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This study explores the link between community risk factors and childhood obesity using data on child obesity from the 1988-1994 National Health and Examination Survey, the 2002-2004 National Medical Expenditures Survey, and the 2003-2004 National Survey of Children's Health, combined with data on community characteristics from a wide variety of sources. Multivariate models that relate child obesity to the characteristics of the child's community are used to predict the "risk of childhood obesity" for communities in the United States. The report includes maps and community profiles for 50 states and the District of Columbia.
The prevalence of childhood obesity has nearly tripled over the past 25 years, so that
more than 1 in 6 children between the ages of 6 and 19 are obese today. In response to this rapid
rise in childhood obesity, The Robert Wood Johnson Foundation (RWJF) initiated a national
agenda for change that seeks to reverse the childhood obesity epidemic by 2015 by improving
access to affordable healthy foods and increasing opportunities for physical activity in schools
and communities across the nation. In pursuit of that goal, RWJF has developed three
integrated strategies that seek to: obtain evidence of what works, take action to promote the most
promising approaches and use advocacy to build a broad national constituency for childhood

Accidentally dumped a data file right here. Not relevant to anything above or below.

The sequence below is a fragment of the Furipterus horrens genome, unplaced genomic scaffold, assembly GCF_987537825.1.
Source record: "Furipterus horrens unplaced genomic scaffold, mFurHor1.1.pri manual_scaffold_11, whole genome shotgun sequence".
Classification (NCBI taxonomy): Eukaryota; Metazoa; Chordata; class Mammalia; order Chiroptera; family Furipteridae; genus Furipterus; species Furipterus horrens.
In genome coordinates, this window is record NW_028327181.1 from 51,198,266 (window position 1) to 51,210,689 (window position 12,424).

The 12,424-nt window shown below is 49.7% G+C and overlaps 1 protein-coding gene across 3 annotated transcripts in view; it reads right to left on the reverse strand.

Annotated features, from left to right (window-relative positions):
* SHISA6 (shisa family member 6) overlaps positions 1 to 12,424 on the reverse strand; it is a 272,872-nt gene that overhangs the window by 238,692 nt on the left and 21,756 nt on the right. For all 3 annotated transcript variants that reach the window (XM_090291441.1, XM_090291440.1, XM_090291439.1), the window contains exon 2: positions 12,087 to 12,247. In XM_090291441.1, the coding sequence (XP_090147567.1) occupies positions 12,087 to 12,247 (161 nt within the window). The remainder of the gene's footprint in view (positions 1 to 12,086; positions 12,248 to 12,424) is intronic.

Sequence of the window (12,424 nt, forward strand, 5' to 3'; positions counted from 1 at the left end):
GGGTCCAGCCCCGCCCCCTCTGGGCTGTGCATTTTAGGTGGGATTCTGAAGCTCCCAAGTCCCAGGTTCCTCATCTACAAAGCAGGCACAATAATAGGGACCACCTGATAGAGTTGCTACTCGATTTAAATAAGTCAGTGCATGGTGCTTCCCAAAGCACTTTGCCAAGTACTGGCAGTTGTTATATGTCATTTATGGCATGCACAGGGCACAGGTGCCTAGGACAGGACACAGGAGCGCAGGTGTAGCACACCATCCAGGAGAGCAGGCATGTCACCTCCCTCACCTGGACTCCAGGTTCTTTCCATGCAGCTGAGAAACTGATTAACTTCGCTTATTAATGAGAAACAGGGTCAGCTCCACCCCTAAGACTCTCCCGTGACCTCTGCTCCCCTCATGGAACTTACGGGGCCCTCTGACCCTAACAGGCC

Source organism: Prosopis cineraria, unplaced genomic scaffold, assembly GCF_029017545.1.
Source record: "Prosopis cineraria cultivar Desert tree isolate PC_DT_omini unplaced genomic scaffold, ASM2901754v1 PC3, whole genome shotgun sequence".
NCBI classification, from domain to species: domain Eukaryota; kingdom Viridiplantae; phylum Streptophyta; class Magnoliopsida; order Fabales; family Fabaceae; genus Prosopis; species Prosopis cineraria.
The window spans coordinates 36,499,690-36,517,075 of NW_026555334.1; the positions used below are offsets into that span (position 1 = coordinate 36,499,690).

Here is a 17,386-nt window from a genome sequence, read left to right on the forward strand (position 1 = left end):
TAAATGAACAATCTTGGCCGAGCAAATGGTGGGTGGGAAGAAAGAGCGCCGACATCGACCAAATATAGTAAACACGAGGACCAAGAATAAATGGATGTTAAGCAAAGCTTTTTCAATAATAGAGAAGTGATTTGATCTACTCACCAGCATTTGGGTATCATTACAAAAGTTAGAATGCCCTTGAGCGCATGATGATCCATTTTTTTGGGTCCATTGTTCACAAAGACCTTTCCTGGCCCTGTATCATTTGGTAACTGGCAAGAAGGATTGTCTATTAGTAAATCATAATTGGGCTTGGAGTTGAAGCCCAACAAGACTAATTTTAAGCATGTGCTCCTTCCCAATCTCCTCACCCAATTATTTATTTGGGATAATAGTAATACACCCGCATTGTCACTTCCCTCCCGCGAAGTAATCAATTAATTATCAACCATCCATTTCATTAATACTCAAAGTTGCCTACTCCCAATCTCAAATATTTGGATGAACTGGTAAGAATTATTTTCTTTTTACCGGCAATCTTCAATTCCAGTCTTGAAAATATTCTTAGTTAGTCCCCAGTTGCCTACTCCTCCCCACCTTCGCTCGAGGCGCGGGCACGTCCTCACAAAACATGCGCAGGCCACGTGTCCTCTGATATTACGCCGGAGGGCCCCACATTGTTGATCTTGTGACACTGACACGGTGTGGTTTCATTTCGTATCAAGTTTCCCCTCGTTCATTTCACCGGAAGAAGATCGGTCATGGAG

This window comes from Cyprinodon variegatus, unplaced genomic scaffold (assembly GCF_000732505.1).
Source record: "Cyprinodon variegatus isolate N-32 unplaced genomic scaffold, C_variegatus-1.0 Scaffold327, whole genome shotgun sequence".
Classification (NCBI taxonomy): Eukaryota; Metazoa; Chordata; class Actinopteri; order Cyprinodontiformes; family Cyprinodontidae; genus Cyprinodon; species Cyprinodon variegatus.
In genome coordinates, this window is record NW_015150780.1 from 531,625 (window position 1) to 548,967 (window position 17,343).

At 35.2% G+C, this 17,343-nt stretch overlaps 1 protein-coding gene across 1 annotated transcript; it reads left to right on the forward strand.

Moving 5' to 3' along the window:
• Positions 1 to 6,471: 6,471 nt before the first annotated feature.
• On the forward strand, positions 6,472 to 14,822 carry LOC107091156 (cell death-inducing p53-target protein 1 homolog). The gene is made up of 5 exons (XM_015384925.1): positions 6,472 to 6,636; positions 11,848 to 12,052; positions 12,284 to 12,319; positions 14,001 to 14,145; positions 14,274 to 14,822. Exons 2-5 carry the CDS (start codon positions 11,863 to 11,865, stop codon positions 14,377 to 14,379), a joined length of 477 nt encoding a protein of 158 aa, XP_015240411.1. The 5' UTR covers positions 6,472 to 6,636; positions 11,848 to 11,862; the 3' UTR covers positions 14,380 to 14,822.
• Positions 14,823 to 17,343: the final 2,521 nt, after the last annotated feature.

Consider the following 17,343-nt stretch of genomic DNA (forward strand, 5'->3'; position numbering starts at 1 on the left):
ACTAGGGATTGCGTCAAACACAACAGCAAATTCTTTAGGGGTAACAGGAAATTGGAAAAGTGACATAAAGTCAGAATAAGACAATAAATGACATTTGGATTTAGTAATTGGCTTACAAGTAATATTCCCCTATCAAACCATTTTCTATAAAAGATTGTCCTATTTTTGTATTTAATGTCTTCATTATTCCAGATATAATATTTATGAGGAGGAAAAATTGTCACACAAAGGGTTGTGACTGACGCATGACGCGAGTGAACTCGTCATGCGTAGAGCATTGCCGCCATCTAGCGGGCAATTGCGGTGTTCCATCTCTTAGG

With much of RWJF’s evidence, action and advocacy agendas focused on state- and
community-level interventions, there is a clear need to understand the prevalence of childhood
obesity at the state and local levels. Unfortunately, there is no data source that provides measures
of childhood obesity across all states and communities in the United States. To address this gap,
RWJF asked the Urban Institute to explore the association between community risk factors and
childhood obesity using national databases, with the goal of predicting the risk for obesity for
children in communities across the United States. This report summarizes the findings from that
study, providing maps and community profiles of the predicted risk for obesity for children in all
50 states and the District of Columbia.
We begin with an overview of the methods used to obtain the estimates of the risk for
childhood obesity and the results from the models that we estimated. The second half of the
report provides a series of maps and tables that document the predicted risk for obesity for
children across the states and within communities in each state based on our analysis.
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